“When some of these condo projects are occupied, we’ll start to see the retail come back to support the residential that is going to be built,” Arnold said.
At the same time, Sanders said, the city will have to find a way to “contain” the church, the largest property owner downtown.
“The profile of the new resident remains to be seen,” Sanders said. “Right now, it’s a lot of Scientologists.”
Some longtime merchants blame much of downtown’s problems on something as basic as a lack of on-street parking.
“If you don’t provide for more readily available parking, you will never see anybody come downtown,” said George Kelly, owner of the Downtown Newsstand, a fixture on Cleveland Street for nearly two decades. “I don’t care if there are Scientologists here or not.”
Asked whether some people shun downtown because of the uniformed presence of church members, Kelly, who has been critical of the church in the past, said, “They’re not a help.”
Nor is the mystery that surrounds an organization that most people know about only because of its affiliation with celebrities such as Tom Cruise and John Travolta.
“They’ve been here for 30 years now,” Kelly said. “I defy you or anybody else in this whole community to find a single person who’s not a Scientologist who can give you a basic understanding of what the hell they’re here for, what the hell they’re all about.”
Lillian Trickel, who has run Trickels Jewelers since 1945, said the church’s presence has had little effect on her Cleveland Street business.
“They just don’t buy too much jewelry, you know.”
Sidebar: Scientology In Clearwater
1975: The Church of Scientology secretly buys the old Fort Harrison Hotel downtown.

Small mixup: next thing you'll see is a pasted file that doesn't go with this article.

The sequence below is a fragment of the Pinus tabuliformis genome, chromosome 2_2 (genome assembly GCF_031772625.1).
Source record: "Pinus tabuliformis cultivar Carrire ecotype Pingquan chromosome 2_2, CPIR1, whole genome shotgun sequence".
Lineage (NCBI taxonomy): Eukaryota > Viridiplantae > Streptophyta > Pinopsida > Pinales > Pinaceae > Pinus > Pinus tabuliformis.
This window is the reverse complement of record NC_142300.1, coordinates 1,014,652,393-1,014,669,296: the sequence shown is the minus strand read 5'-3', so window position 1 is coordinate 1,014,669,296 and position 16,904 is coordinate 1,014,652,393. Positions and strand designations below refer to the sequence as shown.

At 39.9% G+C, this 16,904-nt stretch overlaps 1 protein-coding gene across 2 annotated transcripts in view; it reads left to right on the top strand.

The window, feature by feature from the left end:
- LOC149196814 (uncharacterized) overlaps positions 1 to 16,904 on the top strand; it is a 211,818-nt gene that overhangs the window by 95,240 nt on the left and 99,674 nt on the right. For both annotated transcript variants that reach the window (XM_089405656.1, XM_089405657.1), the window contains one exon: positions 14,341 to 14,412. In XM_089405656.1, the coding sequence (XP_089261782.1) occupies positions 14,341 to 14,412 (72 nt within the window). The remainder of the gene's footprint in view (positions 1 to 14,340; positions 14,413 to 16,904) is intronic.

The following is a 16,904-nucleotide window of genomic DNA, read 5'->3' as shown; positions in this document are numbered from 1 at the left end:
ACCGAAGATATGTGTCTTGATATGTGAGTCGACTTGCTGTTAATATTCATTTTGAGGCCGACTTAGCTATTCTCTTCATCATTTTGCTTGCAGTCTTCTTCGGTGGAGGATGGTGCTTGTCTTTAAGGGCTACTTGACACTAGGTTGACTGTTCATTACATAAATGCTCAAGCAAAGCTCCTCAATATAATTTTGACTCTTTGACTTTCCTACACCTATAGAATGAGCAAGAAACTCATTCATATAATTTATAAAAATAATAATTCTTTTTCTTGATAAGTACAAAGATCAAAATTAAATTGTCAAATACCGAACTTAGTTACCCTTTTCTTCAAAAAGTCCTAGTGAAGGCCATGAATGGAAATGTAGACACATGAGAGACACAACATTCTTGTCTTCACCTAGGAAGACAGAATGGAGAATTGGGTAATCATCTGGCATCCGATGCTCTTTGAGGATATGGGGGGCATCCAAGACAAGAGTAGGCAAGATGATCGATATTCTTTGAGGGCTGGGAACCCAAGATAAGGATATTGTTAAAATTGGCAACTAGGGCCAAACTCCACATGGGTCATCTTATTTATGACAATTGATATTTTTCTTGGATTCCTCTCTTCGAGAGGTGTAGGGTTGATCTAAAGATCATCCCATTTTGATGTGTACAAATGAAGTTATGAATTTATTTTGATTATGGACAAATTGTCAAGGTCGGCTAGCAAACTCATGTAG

1977: Documents seized by the FBI lay out a church plan to take over the city and discredit enemies, including then-Mayor Gabe Cazares.
1979: An estimated 3,000 people descend on city hall to protest the church coming to town.
1982: The city commission holds five days of hearings about Scientology with allegations by former Scientologists and others that the church is a cult. Among the critics testifying is Ron DeWolf, formerly L. Ron Hubbard Jr., the son of Scientology founder L. Ron Hubbard. The church, through its attorney, criticizes the hearings and declines to participate.
1984: Clearwater passes an ordinance that officials say is aimed at reducing fraud by any group claiming to be charitable. The Church of Scientology wages an 11-year legal battle against the ordinance before getting it repealed.
1993: The IRS ends its decades-old battle with Scientology and grants it tax-exempt status on properties used for religious activity.
1996: The Tampa Tribune reports that Clearwater police are investigating the 1995 death of Scientologist Lisa McPherson while under the church’s care. Pinellas State Attorney Bernie McCabe later charged the church with two felonies. The charges were dropped after Medical Examiner Joan Wood changed her opinion about the cause of McPherson’s death.
2004: The church and McPherson’s estate reach a private settlement in a civil case.
2006: The seven-story Flag Building in downtown Clearwater, Scientology’s future religious center across from its headquarters at the Fort Harrison Hotel, remains unopened seven years after construction began.